Thirdly,in situations where State institutions lack capacity, the prevention of child recruitment beginsat the community level.Raising awareness amongstfamilies, communities and their leaders on child protection, and promoting the establishment of child protection mechanisms are crucial for the prevention of grave violations.Community figures such as elders, traditional and/or religious leaders can also reach non-State parties to promote child protection commitments and prevent recruitment. For example, in parts of Afghanistan, elders have been actively mediating with the Taliban to ensure the protection of schools, and to facilitate girls’ access to education.
As is noted in my predecessor’s report, a common challenge in many conflict-affected areas is the creation of linkages between locally-based protection structures, on the one hand, and a formal child protection system and Government services, on the other. Often, despite the existence of strong legal and policy frameworks, Government services donot reachthe local level.In their absence, community-led mechanisms can often make a difference. These may include civil society groups formed specifically for the purpose, such as child protection committees or community care coalitions, or they may simply build on existing structures.To be effective, however, these mechanisms need adequate funding, capacity and knowledge to deal with child protection issues.
In many contexts, children join armed forces or groups due to a lack of options. Conflict-affected countries continue to lag behind in the realization of the Millennium Development Goals, including on education, health and child mortality. Poverty often also means a lack of access to education and other basic services, and therefore the possibility of any other form of social mobility does not often exist. These factors lead many young people to see mobilisation as their only opportunity to provide for themselves and their families.Initiatives to combat poverty and to provide children and youth with alternatives through quality education, both formal and informal, and national programmes for job creation and income generation for young people should be top priorities in national prevention strategies.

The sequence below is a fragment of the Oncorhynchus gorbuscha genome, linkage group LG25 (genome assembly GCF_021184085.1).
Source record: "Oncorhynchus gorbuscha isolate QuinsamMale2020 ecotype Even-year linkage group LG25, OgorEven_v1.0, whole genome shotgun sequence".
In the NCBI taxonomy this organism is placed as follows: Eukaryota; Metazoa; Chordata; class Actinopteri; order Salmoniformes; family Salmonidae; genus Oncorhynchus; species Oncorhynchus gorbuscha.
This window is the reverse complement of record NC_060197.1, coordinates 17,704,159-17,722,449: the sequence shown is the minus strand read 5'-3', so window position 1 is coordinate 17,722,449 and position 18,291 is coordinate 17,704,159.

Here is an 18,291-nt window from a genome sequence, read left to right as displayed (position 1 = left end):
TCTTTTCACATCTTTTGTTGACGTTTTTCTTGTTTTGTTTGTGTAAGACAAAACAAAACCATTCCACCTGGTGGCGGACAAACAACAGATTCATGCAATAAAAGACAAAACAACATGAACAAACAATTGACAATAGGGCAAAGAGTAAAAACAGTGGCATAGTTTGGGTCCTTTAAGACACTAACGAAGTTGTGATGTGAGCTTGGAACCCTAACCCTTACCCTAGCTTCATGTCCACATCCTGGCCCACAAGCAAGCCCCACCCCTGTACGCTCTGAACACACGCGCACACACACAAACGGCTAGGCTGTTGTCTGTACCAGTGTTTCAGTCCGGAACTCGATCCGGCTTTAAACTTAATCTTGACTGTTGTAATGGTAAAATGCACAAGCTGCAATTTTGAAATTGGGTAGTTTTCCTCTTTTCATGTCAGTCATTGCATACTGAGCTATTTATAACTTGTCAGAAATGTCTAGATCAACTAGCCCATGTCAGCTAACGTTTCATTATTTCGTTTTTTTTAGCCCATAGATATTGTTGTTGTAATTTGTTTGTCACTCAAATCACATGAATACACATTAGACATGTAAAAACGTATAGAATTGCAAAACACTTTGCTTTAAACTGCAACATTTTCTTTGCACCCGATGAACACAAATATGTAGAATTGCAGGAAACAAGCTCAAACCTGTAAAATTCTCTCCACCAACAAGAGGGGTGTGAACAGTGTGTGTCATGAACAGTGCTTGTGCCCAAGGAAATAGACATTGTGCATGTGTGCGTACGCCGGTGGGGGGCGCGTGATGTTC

To conclude, Madame President,I would like to highlight three points:
First, more must be done to ensure accountabilityat the national level, through the prosecution and investigationof perpetrators. For this, I urge donors to support conflict-affected countries, providing them with sustained and timely technical assistance. Lessons can also be learnt from the ICC’s experience in terms of child protection and participation, as well as on reparations.
Second, with regard to the prevention of child recruitment, I call on Member Statesto ensure that children and young people are provided with alternatives to recruitment. Education and employment creation should be important components of national strategies to address the stabilization of conflict affected areas.
Lastly, more long-term and sustainable support for reintegration of conflict-affected children is needed, including through swift support to the implementation of action plans between the UN and parties listed in the annexes of the SG’s annual report on children and armed conflict.
Thank you,Madame President.